A solid majority of voters think Congress should extend expiring jobless benefits, a new poll said Thursday, a development Democrats believe could give them a potent issue in next year’s election.
Only around a third of voters, the Democratic pollster said, believe unemployment insurance should be allowed to expire. The poll was conducted on behalf of the National Employment Law Project.
Around 1.3 million people are expected to lose their benefits when the program expires on Dec. 28, and almost 2 million others could be affected in 2014, if Congress doesn’t act next year.
On a conference call, Democratic lawmakers made clear they would continue to pound the issue, and they believed their efforts to get the House and Senate to approve a short-term extension of the program were starting to be successful.
Sen. Jack ReedJack ReedBudowsky: Did Putin elect Trump? This Week in Cybersecurity: Dems press for information on Russian hacks A Cabinet position for Petraeus; disciplinary actions for Broadwell after affair MORE (D-R.I.) and Rep. Sandy Levin (D-Mich.), two core supporters of the program, said the Saturday deadline had helped put a human face on the benefits, with stories about the impact of their expiration rolling out across the country.
“I think there is a sense that this is indeed a lifeline,” said Levin, the top Democrat on the House Ways and Means Committee, which has jurisdiction over unemployment programs.
“Now we’re seeing the faces,” Levin added. “People are no longer numbers.”
The two lawmakers also said the stories helped advocates for the program respond to Republicans like Sen. Rand Paul (Ky.), who have said that expanded benefits are a “disservice” to workers.
“These benefits are very modest,” Reed told reporters. “This is not a program that people are leaving a good job for, or not looking for a job for.”
The Rhode Island Democrat added that the benefits offer “barely enough” for some unemployed people to stay afloat.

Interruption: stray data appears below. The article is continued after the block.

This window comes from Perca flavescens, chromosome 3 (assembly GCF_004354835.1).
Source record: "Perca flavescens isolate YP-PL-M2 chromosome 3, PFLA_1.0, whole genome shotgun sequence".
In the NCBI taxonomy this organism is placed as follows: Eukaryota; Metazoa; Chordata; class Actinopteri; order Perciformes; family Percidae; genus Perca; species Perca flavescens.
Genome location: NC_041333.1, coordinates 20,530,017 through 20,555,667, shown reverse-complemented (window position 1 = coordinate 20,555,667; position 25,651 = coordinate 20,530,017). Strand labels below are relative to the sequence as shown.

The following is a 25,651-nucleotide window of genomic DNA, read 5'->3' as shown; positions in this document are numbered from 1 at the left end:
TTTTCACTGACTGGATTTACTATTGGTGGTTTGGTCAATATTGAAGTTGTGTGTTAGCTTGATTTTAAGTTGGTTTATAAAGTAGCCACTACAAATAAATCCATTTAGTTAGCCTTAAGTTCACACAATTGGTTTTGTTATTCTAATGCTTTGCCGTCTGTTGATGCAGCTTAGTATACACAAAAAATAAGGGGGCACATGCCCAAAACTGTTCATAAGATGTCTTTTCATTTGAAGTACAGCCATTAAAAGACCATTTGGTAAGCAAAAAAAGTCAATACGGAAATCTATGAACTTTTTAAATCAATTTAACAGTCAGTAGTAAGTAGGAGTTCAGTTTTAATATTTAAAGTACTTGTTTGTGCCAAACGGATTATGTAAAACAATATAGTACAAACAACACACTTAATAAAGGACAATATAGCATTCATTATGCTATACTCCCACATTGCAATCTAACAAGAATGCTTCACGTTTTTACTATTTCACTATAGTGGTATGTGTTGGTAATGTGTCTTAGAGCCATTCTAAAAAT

The Senate is scheduled to vote on a proposed three-month extension of the benefits, from Reed and Sen. Dean Heller (R-Nev.), when they return to Washington in January.
That measure would not offset the roughly $6 billion the program costs over three months, but Democrats say they would use the added time to discuss reforms to the programs with Republicans.
Reed specifically mentioned paying for the program on a more long-term basis by slicing tax loopholes, but that sort of proposal has been a nonstarter among Republicans in recent years.
Levin told reporters that he would work to get the measure to the House floor, but Speaker John Boehner (R-Ohio) has so far taken a hands-off approach to the expiration of the benefits.
But Guy Molyneux of Hart Research Associates says that tactic could come back to bite Republicans. The extended benefits, Molyneux said, had broad backing across the country, and among both men and women.
Plus, Molyneux said that groups that have started to lean Republican — like seniors and white voters without a college education — also strongly supported the program.
“This is, I think, a politically very powerful issue,” Molyneux told reporters.